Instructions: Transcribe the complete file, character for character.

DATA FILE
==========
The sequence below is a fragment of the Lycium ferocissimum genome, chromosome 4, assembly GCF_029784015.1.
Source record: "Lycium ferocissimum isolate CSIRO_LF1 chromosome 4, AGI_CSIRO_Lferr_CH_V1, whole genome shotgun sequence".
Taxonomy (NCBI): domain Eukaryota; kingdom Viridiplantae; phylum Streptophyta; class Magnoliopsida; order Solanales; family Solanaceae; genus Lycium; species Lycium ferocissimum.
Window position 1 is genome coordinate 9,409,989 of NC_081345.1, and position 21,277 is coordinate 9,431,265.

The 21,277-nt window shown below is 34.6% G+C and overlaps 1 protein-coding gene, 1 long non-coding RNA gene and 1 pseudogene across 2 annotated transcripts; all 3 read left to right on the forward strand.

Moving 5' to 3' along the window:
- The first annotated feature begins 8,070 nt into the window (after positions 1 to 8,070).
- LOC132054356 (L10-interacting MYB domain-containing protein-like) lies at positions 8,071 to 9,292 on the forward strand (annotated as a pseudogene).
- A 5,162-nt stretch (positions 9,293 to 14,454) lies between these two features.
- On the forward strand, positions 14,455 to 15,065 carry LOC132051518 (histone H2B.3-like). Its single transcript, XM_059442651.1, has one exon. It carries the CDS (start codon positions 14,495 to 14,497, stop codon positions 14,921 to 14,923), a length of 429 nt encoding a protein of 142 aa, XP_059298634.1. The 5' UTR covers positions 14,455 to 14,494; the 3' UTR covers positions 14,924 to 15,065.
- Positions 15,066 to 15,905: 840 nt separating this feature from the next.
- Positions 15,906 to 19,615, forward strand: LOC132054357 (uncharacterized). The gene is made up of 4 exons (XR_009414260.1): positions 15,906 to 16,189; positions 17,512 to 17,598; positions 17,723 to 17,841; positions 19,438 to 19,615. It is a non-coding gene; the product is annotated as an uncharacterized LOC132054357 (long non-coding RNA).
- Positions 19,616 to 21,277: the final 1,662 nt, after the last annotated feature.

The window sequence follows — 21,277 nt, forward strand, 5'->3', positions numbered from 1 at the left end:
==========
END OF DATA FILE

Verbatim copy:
The sequence below is a fragment of the Lycium ferocissimum genome, chromosome 4, assembly GCF_029784015.1.
Source record: "Lycium ferocissimum isolate CSIRO_LF1 chromosome 4, AGI_CSIRO_Lferr_CH_V1, whole genome shotgun sequence".
Taxonomy (NCBI): domain Eukaryota; kingdom Viridiplantae; phylum Streptophyta; class Magnoliopsida; order Solanales; family Solanaceae; genus Lycium; species Lycium ferocissimum.
Window position 1 is genome coordinate 9,409,989 of NC_081345.1, and position 21,277 is coordinate 9,431,265.

The 21,277-nt window shown below is 34.6% G+C and overlaps 1 protein-coding gene, 1 long non-coding RNA gene and 1 pseudogene across 2 annotated transcripts; all 3 read left to right on the forward strand.

Moving 5' to 3' along the window:
- The first annotated feature begins 8,070 nt into the window (after positions 1 to 8,070).
- LOC132054356 (L10-interacting MYB domain-containing protein-like) lies at positions 8,071 to 9,292 on the forward strand (annotated as a pseudogene).
- A 5,162-nt stretch (positions 9,293 to 14,454) lies between these two features.
- On the forward strand, positions 14,455 to 15,065 carry LOC132051518 (histone H2B.3-like). Its single transcript, XM_059442651.1, has one exon. It carries the CDS (start codon positions 14,495 to 14,497, stop codon positions 14,921 to 14,923), a length of 429 nt encoding a protein of 142 aa, XP_059298634.1. The 5' UTR covers positions 14,455 to 14,494; the 3' UTR covers positions 14,924 to 15,065.
- Positions 15,066 to 15,905: 840 nt separating this feature from the next.
- Positions 15,906 to 19,615, forward strand: LOC132054357 (uncharacterized). The gene is made up of 4 exons (XR_009414260.1): positions 15,906 to 16,189; positions 17,512 to 17,598; positions 17,723 to 17,841; positions 19,438 to 19,615. It is a non-coding gene; the product is annotated as an uncharacterized LOC132054357 (long non-coding RNA).
- Positions 19,616 to 21,277: the final 1,662 nt, after the last annotated feature.

The window sequence follows — 21,277 nt, forward strand, 5'->3', positions numbered from 1 at the left end: